Nebraska Emerging Writers and Artists Contest asks high schoolers to share state’s ‘untold stories’

KEARNEY – Nebraska is known for agriculture, Arbor Day, “Buffalo Bill” Cody, the sandhill crane migration, Warren Buffett, Runza restaurants, Henry Doorly Zoo and Aquarium, Dorothy Lynch dressing, the College World Series, Chimney Rock and its unique Unicameral Legislature.

You probably know all about these people, places and things.

But there are many “untold stories,” as well, and the University of Nebraska at Kearney is asking high schoolers across the state to share them. That’s the theme of this year’s Nebraska Emerging Writers and Artists Contest, an annual competition sponsored by the Phi Eta Sigma freshman honor society in collaboration with the UNK Writing Center, Sigma Tau Delta English honor society, Phi Alpha Theta history honor society and UNK Art Society.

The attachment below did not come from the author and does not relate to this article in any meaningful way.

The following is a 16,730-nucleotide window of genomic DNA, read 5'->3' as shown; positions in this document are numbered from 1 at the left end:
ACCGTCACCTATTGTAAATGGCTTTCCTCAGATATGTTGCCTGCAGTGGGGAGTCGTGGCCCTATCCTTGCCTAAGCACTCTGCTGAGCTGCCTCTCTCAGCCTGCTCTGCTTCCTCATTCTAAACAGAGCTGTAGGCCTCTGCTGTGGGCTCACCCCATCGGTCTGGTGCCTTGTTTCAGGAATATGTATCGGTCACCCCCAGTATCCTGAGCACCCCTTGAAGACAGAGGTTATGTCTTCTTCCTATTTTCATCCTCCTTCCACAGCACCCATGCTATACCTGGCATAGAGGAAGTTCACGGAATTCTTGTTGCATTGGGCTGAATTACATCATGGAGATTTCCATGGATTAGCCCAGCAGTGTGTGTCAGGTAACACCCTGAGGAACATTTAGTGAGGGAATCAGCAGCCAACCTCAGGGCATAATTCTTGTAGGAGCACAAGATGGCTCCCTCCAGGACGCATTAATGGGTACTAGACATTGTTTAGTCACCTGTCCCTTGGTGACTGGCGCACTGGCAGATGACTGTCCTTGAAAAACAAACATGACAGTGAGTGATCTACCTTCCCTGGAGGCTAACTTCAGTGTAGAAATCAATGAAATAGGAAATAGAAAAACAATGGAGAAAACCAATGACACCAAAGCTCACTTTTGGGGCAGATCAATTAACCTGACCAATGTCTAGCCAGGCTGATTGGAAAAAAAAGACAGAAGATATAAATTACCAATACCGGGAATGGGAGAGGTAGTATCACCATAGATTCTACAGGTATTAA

Open to any Nebraska high schooler, the contest gives students an opportunity to showcase their talent while competing for cash prizes. Participants are asked to submit an essay, poem, short story or artwork (photography, painting, drawing or 3D) to be judged by UNK undergraduate students. First-place winners in each category will receive a $100 prize and runners-up will be awarded $50.

Of course, every submission must use the “Untold Stories” theme as inspiration. Students could highlight a hometown legend, off-the-beaten-path site, fascinating flora and fauna or little-known aspects of important events such as the death of Crazy Horse at Nebraska’s Pine Ridge or the birth of Malcolm X in Omaha. Consider, too, “untold stories” about Nebraska’s physical environment, its diverse population, challenges the state overcame and other issues that remain to be addressed as we continue to forge a sense of what constitutes a Nebraskan.

To submit an entry, visit and follow the contest guidelines. The submission deadline is Feb. 28, 2023. Only one entry is allowed per person.

For more information, email Phi Eta Sigma President Tessa Eldridge at or faculty adviser Maria O’Malley at